Friday, June 4, 2010 (Front Page)
THE Human Rights Court has declared as null and void, a directive from the Bank of Ghana (BoG) which ordered the removal from office of Mr Oluwole Ajomale, the Managing Director of the Amalgamated Bank.
The court also declared that the BoG had no power to impose a fine on Mr Ajomale under the Foreign Exchange Act, 2006 (Act 723) and as such the BoG could not rely on same to issue a disqualifying directive in respect of Mr Ajomale’s position as Managing Director.
It also awarded GH¢20,000 damages against the BoG in favour of Mr Ajomale.
Counsel for Mr Ajomale, Kwame Boafo Akuffo, filed an application for judicial review after the BoG had in March, 2009, written to the Board Chairman and Board of Directors of Amalbank, requesting the replacement of Mr Ajomale, whose conduct the BoG described as constituting serious violations of the banking regulations and the Foreign Exchange Act and undermined the trust and confidence reserved for a person in that position.
The applicant also challenged an order from the BoG which directed him to pay a GH¢18,000 fine while the bank was directed to pay GH¢48,000 after the BoG had allegedly found fake foreign currencies in the bank’s vaults.
Granting the applicant’s reliefs, the presiding judge, Mr Justice U. P. Dery, held that it was wrong for the BoG to have come to such a conclusion without giving Mr Ajomale a fair hearing, which, according to the court, violated Mr Ajomale’s constitutional human rights as enshrined in Article 23 of the 1992 Constitution.
“The respondent failed to give the applicant a hearing before imposing penalties and sanctions on him contrary to the requirements of the Banking Act 673 (2004 ) as amended by the Banking (Amendment) Act 738 (2007). The respondent’s decision is thus null and void.
“Secondly, the respondent had no power to impose a fine of GH¢18,000 on the applicant under Act 673 as amended by Act 738, since the applicant did not violate these Acts but rather allegedly violated the Foreign Exchange Act 723 (2006 ) by which only a court of competent jurisdiction could have been the body to try the applicant and impose the requisite penalties,” the court further contended.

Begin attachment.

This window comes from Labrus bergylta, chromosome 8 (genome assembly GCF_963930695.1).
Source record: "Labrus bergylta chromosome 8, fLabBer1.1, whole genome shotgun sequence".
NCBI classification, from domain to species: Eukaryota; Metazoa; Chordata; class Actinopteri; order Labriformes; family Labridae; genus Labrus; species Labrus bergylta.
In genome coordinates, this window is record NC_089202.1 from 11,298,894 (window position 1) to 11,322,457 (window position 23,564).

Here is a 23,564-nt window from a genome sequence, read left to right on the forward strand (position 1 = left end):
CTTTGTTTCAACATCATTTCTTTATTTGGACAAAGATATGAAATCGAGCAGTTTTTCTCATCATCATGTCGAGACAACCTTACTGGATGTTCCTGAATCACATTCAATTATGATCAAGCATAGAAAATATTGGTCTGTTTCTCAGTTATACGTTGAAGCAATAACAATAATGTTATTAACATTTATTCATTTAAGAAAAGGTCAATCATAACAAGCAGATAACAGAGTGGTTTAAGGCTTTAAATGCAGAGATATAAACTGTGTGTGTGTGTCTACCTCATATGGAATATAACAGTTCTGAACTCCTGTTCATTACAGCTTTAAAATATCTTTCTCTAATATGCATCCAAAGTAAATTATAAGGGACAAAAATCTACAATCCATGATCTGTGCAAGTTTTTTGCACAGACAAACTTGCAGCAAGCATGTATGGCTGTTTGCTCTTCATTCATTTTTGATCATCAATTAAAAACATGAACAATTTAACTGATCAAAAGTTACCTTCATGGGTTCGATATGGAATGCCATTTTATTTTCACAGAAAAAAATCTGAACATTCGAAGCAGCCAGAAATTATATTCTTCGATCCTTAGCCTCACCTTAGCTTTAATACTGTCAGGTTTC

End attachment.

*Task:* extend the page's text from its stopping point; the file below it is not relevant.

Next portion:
The court also quashed the directive that Mr Ajomale be replaced, as well as the directive that a penalty be imposed on him on the grounds that the directive was “ultra vires, in breach of natural justice and violates the fundamental human right of the applicant to administrative justice”.
The court further upheld submissions by counsel for the applicant that the BoG acted beyond its scope of statutory powers contained in the Foreign Exchange Act, which eventually denied Mr Ajomale substantive fairness or due process, thereby rendering the BoG’s order wrongful and invalid.
It also agreed with counsel’s submissions that the central bank’s failure to observe procedural fairness and due process in arriving at its conclusion and issuing the directive disqualifying Mr Ajomale was also invalid.
The court further held that Act 673 clearly explained the functions and powers of the BoG and “nowhere in these provisions were specific provisions made for dealings in foreign exchange,” adding that “the penalties provision referred to in section 52 (4), 53 (2) and 56 (5) do not refer to violations of foreign exchange guidelines”.
“Following from above, it is clear that the penalties imposed on the Amalgamated Bank and the applicant by the respondent by its letter of 03-03-2009 has no lawful basis,” the court ruled.
Touching on the BoG’s response to the suit, the court held that the BoG gave two contradictory stories to whether or not the bank or the applicant were heard and that, according to the court, “exposes the evidence of the respondent as a make-up story and untrue”.